In a first step, the particular computer 15 a draws up an inventory that is stored in the database 3 of the synchronization server 1. This inventory can include lists of the applications or software installed and/or of the profile(s) of the user(s) 21 and technical and geographical location parameters of the particular computer 15 a.

In a second step the synchronization server 1 initiates a next step as a function of the type of migration.

Furthermore, the target audit scenario also analyzes the computer 15 a or the workstation to verify that it is able to support the migration tools. Moreover, it is also verified that the computer is of a type that matches the type requested.

This target audit scenario includes automatic chaining of a first set of steps.

In a first step of the target audit scenario, the computer 15 a analyses its capacity to support the migration. Then, in a second step, the computer 15 a sends information to the synchronization server 1 to interrupt the automatic process if the computer 15 a does not have the necessary capacity for the migration. The process is interrupted until the computer 15 a is modified to enable it to support the migration.

The synchronization server 1 regularly consults its database 3 that contains the inventory. Accordingly, in a third step, the synchronization server 1 restarts the automatic process when the computer 15 a has the capacity to support the operating system. The synchronization server 1 then initiates a next step as a function of the type of migration.

Moreover, loading the operating system onto the computer 15 a includes a first scenario that deposits an image of the operating system on the computer 15 a and a second scenario that is a mastering scenario. Note that the data and parameters of the user must be backed up before the mastering scenario is executed.

The image deposition scenario deposits a “ghost” image on the computer 15 a in advance, given that the result of the distribution is relatively unimportant because it can be redistributed at the last moment if necessary.

This image deposition scenario includes automatic chaining of a fourth set of steps.

In a first step, using the program deposited and executed in the initialization scenario, the computer 15 a cleans up its storage disk by eliminating files in the database 3 of the synchronization system 1 known to be unnecessary (for example .bak, .tmp, and ˜* files) to make room to deposit the image of the operating system, thereby maximizing the chance of the scenario succeeding. The downloading server 1 then deposits the image of the operating system on the storage disk of the computer 15 a on a peer to peer basis before the synchronization server 1 initializes a next step as a function of the type of migration.

The image of the operating system is advantageously deposited on the storage disk of the particular computer 15 a by the downloading server 5, which communicates to the particular computer 15 a the name of a depositary computer (for example the computer 15 b) of the image that belongs to the same local area network 15 as the particular computer 15 a and that has previously downloaded that image. However, if the local area network 15 does not include another computer that has previously downloaded that image, the downloading server 5 communicates to the particular computer 15 a the address of the central storage location 11 containing that image.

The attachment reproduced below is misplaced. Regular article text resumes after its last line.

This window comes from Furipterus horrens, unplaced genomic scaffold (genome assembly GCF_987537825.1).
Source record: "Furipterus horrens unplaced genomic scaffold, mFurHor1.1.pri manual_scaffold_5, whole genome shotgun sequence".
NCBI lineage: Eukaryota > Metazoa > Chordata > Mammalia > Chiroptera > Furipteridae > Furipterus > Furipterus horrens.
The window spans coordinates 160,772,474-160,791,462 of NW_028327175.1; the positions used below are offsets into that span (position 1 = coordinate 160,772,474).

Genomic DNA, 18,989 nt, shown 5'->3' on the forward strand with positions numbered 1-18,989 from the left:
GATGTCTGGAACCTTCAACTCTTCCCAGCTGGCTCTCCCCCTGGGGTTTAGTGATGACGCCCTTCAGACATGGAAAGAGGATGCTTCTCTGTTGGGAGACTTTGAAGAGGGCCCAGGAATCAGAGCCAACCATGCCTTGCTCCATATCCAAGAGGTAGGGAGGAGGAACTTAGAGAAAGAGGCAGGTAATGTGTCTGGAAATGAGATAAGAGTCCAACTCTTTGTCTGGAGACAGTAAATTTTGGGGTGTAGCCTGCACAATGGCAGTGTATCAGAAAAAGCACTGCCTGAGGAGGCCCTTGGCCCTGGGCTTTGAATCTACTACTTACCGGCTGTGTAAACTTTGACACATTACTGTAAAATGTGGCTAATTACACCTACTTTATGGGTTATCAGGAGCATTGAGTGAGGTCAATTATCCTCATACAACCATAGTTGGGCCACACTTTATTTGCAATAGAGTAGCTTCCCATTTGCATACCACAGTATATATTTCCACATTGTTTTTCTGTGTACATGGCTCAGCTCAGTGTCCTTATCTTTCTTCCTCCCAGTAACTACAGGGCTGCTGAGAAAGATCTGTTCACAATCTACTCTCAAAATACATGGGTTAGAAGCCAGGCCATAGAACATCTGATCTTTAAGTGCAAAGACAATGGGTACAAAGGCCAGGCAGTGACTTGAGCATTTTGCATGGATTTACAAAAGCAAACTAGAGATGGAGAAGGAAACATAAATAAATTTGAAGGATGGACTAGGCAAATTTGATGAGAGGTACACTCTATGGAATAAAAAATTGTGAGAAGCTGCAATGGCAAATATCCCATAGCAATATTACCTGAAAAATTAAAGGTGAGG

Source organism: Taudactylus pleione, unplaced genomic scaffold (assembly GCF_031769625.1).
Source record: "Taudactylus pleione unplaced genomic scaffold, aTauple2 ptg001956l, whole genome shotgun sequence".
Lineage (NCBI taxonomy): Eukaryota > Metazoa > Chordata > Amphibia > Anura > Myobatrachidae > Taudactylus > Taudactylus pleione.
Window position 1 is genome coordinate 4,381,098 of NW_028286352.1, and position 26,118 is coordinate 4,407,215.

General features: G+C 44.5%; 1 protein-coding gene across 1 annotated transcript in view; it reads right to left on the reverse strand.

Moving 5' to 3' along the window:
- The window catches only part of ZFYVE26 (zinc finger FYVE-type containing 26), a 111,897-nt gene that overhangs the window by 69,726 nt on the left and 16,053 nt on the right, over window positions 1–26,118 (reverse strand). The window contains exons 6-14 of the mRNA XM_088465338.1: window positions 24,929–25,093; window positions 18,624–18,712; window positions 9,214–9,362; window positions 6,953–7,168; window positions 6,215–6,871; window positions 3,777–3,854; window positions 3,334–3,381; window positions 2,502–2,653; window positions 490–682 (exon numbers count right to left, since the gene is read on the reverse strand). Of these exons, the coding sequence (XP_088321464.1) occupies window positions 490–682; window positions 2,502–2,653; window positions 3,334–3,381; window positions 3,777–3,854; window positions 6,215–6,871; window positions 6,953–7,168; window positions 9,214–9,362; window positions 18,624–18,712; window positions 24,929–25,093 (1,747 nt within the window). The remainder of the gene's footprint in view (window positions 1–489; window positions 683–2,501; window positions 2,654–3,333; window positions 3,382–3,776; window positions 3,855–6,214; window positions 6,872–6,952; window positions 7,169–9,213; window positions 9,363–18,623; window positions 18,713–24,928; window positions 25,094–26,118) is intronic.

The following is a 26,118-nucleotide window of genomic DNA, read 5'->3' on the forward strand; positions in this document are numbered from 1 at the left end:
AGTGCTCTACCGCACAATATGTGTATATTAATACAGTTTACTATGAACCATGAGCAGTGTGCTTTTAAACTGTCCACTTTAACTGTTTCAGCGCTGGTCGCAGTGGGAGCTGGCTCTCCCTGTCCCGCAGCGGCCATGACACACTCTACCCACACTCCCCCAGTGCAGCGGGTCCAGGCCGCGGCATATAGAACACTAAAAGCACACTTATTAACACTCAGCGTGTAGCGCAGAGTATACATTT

The process then includes a “confirmation” scenario that enables the person managing the migration or the person 19 who requested it to confirm that the volume of data to be backed up is not too large and to select which applications and software from those available are to be reinstalled.

It is not possible to restart this scenario. If the person 19 who requested the migration considers that the volume of data is too large, that person negotiates the elimination of some large or old files with the user 21 and then confirms that the volume of data to be backed up is not too large.

This confirmation scenario then prepares for backing up the data of the user(s) 21 and includes automatic chaining of a fifth set of steps.

In a first step the person 19 who requested the migration chooses which of the profiles found on the computer 15 a are to be backed up and then chooses from the applications found on the computer and/or from a catalogue or list of available applications which applications to reinstall after migration.

In the next step the computer 15 a determines the storage volume necessary for backing up the data corresponding to the chosen profile(s) and application(s) and informs the database 3 of the synchronization server 1 of this.

The synchronization server 1 then reserves that storage volume on the back-up server 9 before initiating a next step as a function of the type of migration.

The method advantageously includes a “back-up user data and parameters” scenario, if necessary copying messaging data to a remote server (not shown).